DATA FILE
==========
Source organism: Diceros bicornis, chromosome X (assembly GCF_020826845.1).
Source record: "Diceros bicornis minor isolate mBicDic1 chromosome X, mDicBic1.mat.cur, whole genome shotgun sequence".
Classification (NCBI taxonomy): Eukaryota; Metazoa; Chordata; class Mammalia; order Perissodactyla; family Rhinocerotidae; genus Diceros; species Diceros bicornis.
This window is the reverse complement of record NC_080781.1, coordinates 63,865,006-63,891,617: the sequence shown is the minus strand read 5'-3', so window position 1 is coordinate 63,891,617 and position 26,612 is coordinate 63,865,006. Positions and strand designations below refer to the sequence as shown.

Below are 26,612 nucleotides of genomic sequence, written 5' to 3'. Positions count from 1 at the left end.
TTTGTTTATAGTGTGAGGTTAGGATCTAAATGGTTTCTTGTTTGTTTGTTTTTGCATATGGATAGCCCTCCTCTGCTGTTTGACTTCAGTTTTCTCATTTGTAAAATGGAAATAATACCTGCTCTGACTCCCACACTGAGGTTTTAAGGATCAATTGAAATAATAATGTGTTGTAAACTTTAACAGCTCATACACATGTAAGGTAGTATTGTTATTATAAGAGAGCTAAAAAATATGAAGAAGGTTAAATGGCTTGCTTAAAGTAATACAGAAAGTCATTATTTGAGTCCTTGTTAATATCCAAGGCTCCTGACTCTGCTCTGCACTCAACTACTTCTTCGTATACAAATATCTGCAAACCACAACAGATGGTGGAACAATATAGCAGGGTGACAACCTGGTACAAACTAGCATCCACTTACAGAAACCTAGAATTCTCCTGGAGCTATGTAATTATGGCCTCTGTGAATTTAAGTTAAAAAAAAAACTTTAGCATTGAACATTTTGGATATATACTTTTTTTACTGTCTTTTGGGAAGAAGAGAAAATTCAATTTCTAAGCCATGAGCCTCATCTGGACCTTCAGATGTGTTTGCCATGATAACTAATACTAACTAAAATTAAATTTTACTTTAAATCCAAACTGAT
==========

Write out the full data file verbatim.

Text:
Source organism: Diceros bicornis, chromosome X (assembly GCF_020826845.1).
Source record: "Diceros bicornis minor isolate mBicDic1 chromosome X, mDicBic1.mat.cur, whole genome shotgun sequence".
Classification (NCBI taxonomy): Eukaryota; Metazoa; Chordata; class Mammalia; order Perissodactyla; family Rhinocerotidae; genus Diceros; species Diceros bicornis.
This window is the reverse complement of record NC_080781.1, coordinates 63,865,006-63,891,617: the sequence shown is the minus strand read 5'-3', so window position 1 is coordinate 63,891,617 and position 26,612 is coordinate 63,865,006. Positions and strand designations below refer to the sequence as shown.

Below are 26,612 nucleotides of genomic sequence, written 5' to 3'. Positions count from 1 at the left end.
TTTGTTTATAGTGTGAGGTTAGGATCTAAATGGTTTCTTGTTTGTTTGTTTTTGCATATGGATAGCCCTCCTCTGCTGTTTGACTTCAGTTTTCTCATTTGTAAAATGGAAATAATACCTGCTCTGACTCCCACACTGAGGTTTTAAGGATCAATTGAAATAATAATGTGTTGTAAACTTTAACAGCTCATACACATGTAAGGTAGTATTGTTATTATAAGAGAGCTAAAAAATATGAAGAAGGTTAAATGGCTTGCTTAAAGTAATACAGAAAGTCATTATTTGAGTCCTTGTTAATATCCAAGGCTCCTGACTCTGCTCTGCACTCAACTACTTCTTCGTATACAAATATCTGCAAACCACAACAGATGGTGGAACAATATAGCAGGGTGACAACCTGGTACAAACTAGCATCCACTTACAGAAACCTAGAATTCTCCTGGAGCTATGTAATTATGGCCTCTGTGAATTTAAGTTAAAAAAAAAACTTTAGCATTGAACATTTTGGATATATACTTTTTTTACTGTCTTTTGGGAAGAAGAGAAAATTCAATTTCTAAGCCATGAGCCTCATCTGGACCTTCAGATGTGTTTGCCATGATAACTAATACTAACTAAAATTAAATTTTACTTTAAATCCAAACTGAT